Originally posted at: Retail Week

The Screw You Coefficient

“Flickr users hate video. Digg users don’t want their site to become DiggSpace. Facebook users are sick and tired of application invites. Unfortunately for you, these companies couldn’t care less, and I’ll tell you why.”

There has been plenty of talk recently over whether social networks, or indeed any small loved app or site, which grow in both users and functionality, forget about their core idea which made them so great and loved in the first place. Twitter for instance is still relatively simple and holds true its original idea, whereas Digg are adding social networking tools, Flickr have added video support, amazon sell food, tesco sell insurance – okay maybe i’m over-extending. But the discussion is a valid one. Mashable, from which the quote above comes, propose the ‘screw you coefficient’ – one method of deciding whether a new piece of functionality or approach will make improved revenue for your one-time-blog-now-mega-super-app.com, contrasting loss of users against increased wonga.

Personally, whether its a commercial decision or not, I’m not sure adding 100s of new features is always a good thing. In fact, I lie, I’m sure it is not a good thing.

For instance, as i mentioned above, twitter does one thing, and does it extremely (mostly) well. They’ve created a well rounded API which allows others to extend their core functionality, but twitter.com itself is staying true to the central idea. They do need to be a little careful, recent interface changes are adding more and more links, @replies and following topics etc. etc. are neat additions, but much more and it could go the way of Microsoft Word – a 1000 new features, where most people only use a handful.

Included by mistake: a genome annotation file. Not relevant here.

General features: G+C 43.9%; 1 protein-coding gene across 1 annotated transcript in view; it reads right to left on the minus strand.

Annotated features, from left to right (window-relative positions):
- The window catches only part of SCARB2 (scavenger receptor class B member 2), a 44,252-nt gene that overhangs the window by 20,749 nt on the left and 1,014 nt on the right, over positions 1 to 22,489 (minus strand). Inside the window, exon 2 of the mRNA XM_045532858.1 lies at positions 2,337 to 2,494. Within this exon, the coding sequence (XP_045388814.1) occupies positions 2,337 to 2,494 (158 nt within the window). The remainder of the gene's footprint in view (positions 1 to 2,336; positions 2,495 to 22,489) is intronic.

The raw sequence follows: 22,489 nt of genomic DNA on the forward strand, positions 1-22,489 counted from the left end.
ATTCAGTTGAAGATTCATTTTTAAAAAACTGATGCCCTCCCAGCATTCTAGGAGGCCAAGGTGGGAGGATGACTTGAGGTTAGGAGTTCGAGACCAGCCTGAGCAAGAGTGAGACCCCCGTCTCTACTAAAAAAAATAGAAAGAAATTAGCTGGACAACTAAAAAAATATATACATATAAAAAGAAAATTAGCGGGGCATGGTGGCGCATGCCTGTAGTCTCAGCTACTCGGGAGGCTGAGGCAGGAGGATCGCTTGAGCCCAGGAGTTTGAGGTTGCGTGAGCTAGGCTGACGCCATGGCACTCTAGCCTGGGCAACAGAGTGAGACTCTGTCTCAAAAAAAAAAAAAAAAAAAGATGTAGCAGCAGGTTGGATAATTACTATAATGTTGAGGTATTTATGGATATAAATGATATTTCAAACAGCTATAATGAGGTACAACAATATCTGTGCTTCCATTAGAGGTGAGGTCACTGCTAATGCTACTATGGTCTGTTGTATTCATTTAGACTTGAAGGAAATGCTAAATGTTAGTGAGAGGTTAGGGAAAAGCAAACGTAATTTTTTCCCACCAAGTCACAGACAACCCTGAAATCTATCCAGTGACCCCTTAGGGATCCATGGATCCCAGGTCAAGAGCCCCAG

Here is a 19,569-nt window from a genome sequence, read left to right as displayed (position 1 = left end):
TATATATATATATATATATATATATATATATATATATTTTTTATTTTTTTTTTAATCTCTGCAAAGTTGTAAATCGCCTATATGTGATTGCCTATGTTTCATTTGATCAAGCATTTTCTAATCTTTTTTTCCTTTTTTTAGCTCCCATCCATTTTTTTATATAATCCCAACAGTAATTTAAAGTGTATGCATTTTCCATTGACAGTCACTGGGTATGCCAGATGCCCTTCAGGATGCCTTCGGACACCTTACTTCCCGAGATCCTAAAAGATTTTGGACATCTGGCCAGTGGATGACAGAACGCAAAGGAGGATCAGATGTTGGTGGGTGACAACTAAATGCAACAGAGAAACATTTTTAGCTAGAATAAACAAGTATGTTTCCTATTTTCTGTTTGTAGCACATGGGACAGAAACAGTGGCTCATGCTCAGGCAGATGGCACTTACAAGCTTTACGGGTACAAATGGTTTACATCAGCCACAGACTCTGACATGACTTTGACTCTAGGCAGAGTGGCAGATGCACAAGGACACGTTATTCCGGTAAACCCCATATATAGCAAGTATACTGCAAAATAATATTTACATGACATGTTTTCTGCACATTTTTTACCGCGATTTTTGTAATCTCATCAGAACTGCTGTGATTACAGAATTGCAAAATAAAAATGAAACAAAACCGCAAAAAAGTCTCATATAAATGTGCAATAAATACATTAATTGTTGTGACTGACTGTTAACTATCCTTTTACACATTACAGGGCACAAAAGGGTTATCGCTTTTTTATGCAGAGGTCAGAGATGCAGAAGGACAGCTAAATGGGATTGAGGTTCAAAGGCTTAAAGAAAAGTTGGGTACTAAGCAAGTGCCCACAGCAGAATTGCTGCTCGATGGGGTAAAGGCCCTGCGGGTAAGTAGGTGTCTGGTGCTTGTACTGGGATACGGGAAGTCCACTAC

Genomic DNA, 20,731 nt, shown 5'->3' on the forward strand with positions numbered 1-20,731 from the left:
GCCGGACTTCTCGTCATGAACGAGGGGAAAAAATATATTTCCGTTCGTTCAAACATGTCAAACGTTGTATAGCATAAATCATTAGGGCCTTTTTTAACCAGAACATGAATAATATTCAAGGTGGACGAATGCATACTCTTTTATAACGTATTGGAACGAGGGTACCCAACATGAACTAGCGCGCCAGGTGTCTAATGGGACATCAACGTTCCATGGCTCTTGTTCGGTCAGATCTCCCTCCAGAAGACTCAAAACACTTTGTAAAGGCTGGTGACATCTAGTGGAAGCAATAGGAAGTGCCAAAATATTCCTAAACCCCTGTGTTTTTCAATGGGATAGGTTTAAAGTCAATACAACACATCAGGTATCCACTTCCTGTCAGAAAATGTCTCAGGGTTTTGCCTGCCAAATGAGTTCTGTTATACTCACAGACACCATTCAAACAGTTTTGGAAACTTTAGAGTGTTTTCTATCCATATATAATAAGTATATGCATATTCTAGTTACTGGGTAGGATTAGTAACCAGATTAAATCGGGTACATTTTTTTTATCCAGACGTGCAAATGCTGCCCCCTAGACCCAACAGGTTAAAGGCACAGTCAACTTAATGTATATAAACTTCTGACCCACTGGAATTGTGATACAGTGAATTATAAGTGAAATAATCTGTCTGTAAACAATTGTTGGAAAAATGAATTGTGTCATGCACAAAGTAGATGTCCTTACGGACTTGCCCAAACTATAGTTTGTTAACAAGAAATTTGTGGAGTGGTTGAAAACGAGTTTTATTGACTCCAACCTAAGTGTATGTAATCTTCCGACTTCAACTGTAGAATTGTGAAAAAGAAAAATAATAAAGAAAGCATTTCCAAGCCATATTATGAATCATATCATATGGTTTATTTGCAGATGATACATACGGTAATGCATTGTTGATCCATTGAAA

This is why 37signals tools are loved and arguably hated in equal measure. Their perceived ‘arrogance’ towards developing applications the way they see fit is actually keeping their tools simple and effective, rather than curtailing to pressure to add this, add that. Heck, I still use notepad.exe daily, i love gtalk’s simplicity over any other IM, my favourite colour is whitespace (its actually red but works for making my point), and fit for purpose is always better than bloat for possibility.

In creating the first few pages for disposablememoryproject.org, I had to remind myself of that. i’d started creating page after page after page, one for contact, one for the concept, one for every paragraph in essence, until I stopped myself. This could go on a single page – everything the user needs within one screen – bang! and the dirt is gone! So, I rehashed, and rebuilt into a single page. So much simpler.

Having to write the postcards/instructions was similar. I originally wrote a longer set of instructions, but realising the text limit restrictions on moo.com postcards, I had to sub sub sub, into just a few lines – and for the user – that is SO much better – bang! and the waffle is gone!

Applications are the same – simple fit for purpose tools to enable you to do what you need/want in a super simple, low barrier to entry, way. The problem comes when you find yourself switching between 20 apps to carry out each distinct task, thats when the argument for bloating your product appears – but honestly it shouldn’t need to. Open APIs and data portability aim to allow for interchange of data between all of these apps (that’s the plan anyway), leaving each app’s interface to do what IT does well.

Simple is good, simple is powerful, simple is relaxing.